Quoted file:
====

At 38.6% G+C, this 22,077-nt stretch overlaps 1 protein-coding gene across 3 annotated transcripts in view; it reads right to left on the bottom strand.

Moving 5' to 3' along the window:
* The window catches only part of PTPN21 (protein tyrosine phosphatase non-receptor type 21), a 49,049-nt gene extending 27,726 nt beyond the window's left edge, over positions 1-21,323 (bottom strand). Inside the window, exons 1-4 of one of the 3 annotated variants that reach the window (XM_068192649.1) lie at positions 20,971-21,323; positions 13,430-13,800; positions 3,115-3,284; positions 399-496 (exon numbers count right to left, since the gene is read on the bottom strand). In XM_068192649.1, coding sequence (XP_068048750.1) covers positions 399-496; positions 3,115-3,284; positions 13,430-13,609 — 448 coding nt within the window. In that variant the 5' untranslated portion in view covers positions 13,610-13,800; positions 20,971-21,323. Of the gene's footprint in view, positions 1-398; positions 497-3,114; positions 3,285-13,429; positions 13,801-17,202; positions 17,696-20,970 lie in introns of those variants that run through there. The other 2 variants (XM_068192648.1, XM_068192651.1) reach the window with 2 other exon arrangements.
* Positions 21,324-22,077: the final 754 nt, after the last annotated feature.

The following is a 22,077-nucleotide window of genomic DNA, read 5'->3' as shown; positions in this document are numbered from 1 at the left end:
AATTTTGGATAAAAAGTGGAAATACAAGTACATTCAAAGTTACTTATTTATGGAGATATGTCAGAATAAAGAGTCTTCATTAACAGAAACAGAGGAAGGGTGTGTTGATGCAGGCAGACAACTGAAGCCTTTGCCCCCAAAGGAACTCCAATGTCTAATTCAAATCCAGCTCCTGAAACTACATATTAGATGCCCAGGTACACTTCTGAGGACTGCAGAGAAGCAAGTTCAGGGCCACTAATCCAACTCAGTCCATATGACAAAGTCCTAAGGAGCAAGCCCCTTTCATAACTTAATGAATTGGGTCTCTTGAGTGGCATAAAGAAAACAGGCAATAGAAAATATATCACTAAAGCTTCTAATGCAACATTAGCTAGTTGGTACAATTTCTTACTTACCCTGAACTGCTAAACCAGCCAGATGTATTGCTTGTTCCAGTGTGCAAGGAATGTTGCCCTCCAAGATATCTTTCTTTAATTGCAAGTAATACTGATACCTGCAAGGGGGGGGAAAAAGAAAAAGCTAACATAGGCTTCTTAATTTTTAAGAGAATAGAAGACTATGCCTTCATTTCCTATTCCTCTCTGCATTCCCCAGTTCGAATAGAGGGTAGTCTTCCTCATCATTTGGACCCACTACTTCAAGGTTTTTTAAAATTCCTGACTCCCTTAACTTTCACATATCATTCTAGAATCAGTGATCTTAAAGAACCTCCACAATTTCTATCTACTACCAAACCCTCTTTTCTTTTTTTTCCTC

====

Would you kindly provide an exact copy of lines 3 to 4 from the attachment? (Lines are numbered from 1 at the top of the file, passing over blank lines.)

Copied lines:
* The window catches only part of PTPN21 (protein tyrosine phosphatase non-receptor type 21), a 49,049-nt gene extending 27,726 nt beyond the window's left edge, over positions 1-21,323 (bottom strand). Inside the window, exons 1-4 of one of the 3 annotated variants that reach the window (XM_068192649.1) lie at positions 20,971-21,323; positions 13,430-13,800; positions 3,115-3,284; positions 399-496 (exon numbers count right to left, since the gene is read on the bottom strand). In XM_068192649.1, coding sequence (XP_068048750.1) covers positions 399-496; positions 3,115-3,284; positions 13,430-13,609 — 448 coding nt within the window. In that variant the 5' untranslated portion in view covers positions 13,610-13,800; positions 20,971-21,323. Of the gene's footprint in view, positions 1-398; positions 497-3,114; positions 3,285-13,429; positions 13,801-17,202; positions 17,696-20,970 lie in introns of those variants that run through there. The other 2 variants (XM_068192648.1, XM_068192651.1) reach the window with 2 other exon arrangements.
* Positions 21,324-22,077: the final 754 nt, after the last annotated feature.